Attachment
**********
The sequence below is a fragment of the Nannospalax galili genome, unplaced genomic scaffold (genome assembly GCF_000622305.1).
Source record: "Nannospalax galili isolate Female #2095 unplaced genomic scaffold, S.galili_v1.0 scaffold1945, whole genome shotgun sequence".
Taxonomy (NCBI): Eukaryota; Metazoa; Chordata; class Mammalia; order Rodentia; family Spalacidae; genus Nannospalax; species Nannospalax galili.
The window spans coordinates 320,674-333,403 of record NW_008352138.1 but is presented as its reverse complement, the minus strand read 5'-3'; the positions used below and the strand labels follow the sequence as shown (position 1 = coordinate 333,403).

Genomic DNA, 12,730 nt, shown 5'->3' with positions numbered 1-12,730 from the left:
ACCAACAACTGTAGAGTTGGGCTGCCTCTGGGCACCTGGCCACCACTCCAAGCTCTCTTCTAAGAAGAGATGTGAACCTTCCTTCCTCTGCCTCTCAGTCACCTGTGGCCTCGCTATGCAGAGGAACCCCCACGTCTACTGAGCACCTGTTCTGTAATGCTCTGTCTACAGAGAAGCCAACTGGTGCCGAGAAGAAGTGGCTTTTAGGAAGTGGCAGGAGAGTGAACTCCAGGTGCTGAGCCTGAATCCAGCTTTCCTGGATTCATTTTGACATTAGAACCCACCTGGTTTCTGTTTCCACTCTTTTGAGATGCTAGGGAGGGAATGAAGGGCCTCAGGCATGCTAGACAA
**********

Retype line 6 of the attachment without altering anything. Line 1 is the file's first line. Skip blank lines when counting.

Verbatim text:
ACCAACAACTGTAGAGTTGGGCTGCCTCTGGGCACCTGGCCACCACTCCAAGCTCTCTTCTAAGAAGAGATGTGAACCTTCCTTCCTCTGCCTCTCAGTCACCTGTGGCCTCGCTATGCAGAGGAACCCCCACGTCTACTGAGCACCTGTTCTGTAATGCTCTGTCTACAGAGAAGCCAACTGGTGCCGAGAAGAAGTGGCTTTTAGGAAGTGGCAGGAGAGTGAACTCCAGGTGCTGAGCCTGAATCCAGCTTTCCTGGATTCATTTTGACATTAGAACCCACCTGGTTTCTGTTTCCACTCTTTTGAGATGCTAGGGAGGGAATGAAGGGCCTCAGGCATGCTAGACAA